Alweendo rubbishes corruption allegations

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Alweendo rubbishes corruption allegations

CORRUPTION in the oil and gas business is a critical issue that affects many resource-rich countries. The sector is one of the greatest risk areas for corruption, as it frequently encounters grand corruption involving high-level officials and significant financial transactions.

Already in January this year, mines and energy minister Tom Alweendo swiftly denied serious corruption allegations regarding the issuing of oil and gas exploration licenses off the Namibian coast. 

The allegations were contained in a letter authored by a certain Louis Beauvais, purported to represent TotalEnergies shareholders, and addressed to Patrick Pouyanne, who has been chairman and CEO of TotalEnergies since 2015. 

Alweendo was once again confronted with allegations of corruption in the fledgling sector. Significant discoveries off the southern coast are expected to result in a multibillion-dollar oil and gas sector.

Last week, opposition parliamentarian Henny Seibeb posed a question to Alweendo in the National Assembly in connection with potential corrupt practices in awarding petroleum exploration licenses, the same accusations were also made on social media platforms. 

“The assertion is that I have corruptly awarded an oil exploration license to a company owned by someone who is my friend, indeed a serious allegation. It is therefore required of all of us to be always alert and do everything necessary to guard against similar abuses and malfeasance in our nascent oil and gas sector. And now is the right time to do so while we are still at an early stage of the development cycle,” said the minister on Tuesday in parliament.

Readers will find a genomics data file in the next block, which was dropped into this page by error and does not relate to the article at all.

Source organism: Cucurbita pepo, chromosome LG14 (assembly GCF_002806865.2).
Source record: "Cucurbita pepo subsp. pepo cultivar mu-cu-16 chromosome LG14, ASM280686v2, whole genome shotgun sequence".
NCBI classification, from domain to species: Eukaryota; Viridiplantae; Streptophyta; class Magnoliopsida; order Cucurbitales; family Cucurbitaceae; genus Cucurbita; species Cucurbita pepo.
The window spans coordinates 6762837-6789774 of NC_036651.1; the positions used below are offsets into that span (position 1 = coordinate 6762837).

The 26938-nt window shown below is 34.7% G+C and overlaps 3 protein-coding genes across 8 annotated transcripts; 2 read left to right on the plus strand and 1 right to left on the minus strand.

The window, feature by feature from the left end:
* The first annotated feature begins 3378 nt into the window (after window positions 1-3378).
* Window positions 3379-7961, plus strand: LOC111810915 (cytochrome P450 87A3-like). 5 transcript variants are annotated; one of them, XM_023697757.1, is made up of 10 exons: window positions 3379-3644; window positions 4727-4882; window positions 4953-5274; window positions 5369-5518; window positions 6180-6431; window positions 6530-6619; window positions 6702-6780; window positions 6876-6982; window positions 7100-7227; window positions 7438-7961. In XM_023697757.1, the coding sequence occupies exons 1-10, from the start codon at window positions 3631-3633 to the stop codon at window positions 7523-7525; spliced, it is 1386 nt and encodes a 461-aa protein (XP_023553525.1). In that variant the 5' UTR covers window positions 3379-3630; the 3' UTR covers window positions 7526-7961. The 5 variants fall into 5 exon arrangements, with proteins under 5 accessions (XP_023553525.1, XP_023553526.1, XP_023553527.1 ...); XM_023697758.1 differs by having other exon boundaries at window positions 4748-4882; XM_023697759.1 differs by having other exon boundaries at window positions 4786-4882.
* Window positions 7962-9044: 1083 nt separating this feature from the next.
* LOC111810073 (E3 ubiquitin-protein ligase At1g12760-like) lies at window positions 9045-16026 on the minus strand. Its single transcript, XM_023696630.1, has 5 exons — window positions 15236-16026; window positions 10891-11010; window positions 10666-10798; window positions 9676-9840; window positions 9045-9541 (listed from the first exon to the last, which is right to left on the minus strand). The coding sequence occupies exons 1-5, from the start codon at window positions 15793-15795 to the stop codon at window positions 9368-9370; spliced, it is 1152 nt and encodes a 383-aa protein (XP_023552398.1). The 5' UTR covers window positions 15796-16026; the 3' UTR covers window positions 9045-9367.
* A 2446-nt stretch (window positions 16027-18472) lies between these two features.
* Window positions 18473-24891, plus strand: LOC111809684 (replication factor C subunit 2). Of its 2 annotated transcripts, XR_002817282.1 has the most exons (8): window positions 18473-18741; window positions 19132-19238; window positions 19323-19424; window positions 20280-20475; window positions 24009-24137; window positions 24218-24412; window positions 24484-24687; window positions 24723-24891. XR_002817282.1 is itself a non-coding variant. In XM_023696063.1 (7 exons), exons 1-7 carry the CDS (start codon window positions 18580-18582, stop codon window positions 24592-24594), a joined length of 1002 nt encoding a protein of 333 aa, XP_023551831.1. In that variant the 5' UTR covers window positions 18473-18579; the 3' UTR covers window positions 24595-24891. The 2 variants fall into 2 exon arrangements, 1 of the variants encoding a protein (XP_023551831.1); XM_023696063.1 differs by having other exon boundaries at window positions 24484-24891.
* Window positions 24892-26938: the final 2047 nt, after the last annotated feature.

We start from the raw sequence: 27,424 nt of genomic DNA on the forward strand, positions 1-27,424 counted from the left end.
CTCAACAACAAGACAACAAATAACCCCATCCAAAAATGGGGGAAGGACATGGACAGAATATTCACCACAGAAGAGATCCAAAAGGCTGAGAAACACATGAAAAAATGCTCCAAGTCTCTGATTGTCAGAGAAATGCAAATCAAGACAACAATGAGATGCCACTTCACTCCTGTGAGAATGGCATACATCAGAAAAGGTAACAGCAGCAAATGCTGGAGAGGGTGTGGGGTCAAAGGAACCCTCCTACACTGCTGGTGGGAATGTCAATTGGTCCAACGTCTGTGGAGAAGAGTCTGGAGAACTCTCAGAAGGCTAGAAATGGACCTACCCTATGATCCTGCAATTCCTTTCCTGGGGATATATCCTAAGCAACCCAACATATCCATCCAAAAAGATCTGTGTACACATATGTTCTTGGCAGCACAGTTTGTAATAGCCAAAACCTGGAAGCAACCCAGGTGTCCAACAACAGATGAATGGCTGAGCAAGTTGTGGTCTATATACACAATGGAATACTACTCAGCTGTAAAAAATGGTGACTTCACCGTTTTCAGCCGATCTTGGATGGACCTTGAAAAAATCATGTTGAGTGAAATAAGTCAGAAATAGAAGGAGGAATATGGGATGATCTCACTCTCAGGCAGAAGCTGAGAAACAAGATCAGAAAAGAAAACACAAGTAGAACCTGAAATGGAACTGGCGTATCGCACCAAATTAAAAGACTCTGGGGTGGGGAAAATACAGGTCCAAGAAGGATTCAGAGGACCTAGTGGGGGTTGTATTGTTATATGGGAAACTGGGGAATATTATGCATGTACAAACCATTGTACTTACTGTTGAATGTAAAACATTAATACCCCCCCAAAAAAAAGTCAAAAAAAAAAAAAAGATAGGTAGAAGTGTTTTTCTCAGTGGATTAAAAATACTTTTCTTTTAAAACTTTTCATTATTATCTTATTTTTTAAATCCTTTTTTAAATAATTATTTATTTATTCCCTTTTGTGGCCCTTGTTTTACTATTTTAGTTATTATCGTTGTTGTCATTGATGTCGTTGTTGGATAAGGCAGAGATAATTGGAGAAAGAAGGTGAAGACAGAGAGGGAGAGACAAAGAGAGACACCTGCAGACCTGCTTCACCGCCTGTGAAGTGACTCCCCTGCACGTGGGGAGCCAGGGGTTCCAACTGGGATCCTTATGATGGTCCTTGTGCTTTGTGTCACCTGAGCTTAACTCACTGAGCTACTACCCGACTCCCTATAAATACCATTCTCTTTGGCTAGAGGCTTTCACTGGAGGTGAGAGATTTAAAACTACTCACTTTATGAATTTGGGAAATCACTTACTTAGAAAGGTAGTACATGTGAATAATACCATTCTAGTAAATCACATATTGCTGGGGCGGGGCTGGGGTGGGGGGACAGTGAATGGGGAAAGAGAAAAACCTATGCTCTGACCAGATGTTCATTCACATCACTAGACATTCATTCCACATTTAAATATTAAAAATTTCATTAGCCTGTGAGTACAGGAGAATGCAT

“In this respect, it is the petroleum commissioner who receives, evaluates and then recommends to the minister to either award or reject an application. To directly address the allegations, the following are the facts: Titan Oil and Gas is a Namibian registered company, and it has a minority participating interest in two petroleum exploration licences, namely PEL98 and PEL106. In addition, Namcor also has a minority participating interest in the two licenses. PEL98 was awarded in February 2021 to Eco Oil and Gas Services, a Namibian-registered company, while PEL106 was awarded in December 2022 to Oranto Petroleum, a Nigerian-registered company. It is, therefore, important to point out that the applicants in both licences were not Titan, but Eco Oil and Gas in the case of PEL98 and Oranto Petroleum in the case of PEL106. Hence, the licences were awarded to Eco Oil and Oranto Petroleum and not to Titan, as was alleged.” 

He stated that it is, however, an absurdity to assume that just because a person is known to the minister or is a friend to the minister, his or her participation in the oil sector is only on account of the minister’s meddling influence. 

He further explained that as per the provisions of S11 of the Petroleum Exploration and Production Act, the minister does not receive any application for petroleum licence but rather the petroleum commissioner, who then recommends to the minister to either award or reject the application. “Corruption in all its manifestations is abhorrent, it is repugnant and must be rejected by all of us, regardless of who is involved in it. Let us all join forces to ensure that our nascent petroleum sector is managed honourably, such that the economic benefits accrue to all Namibians fairly and equitably. Let us all fight corruption in its various forms and at all costs avoid crony capitalism,” encouraged the minister. 

Furthermore, while delivering his ministerial statement, Alweendo encouraged local companies to enter joint ventures with foreign companies with the requisite capability when applying for petroleum exploration licenses.

This is because petroleum exploration is a highly capital-intensive process and as such, most local companies are not able to raise the funds needed to carry out exploration on their own.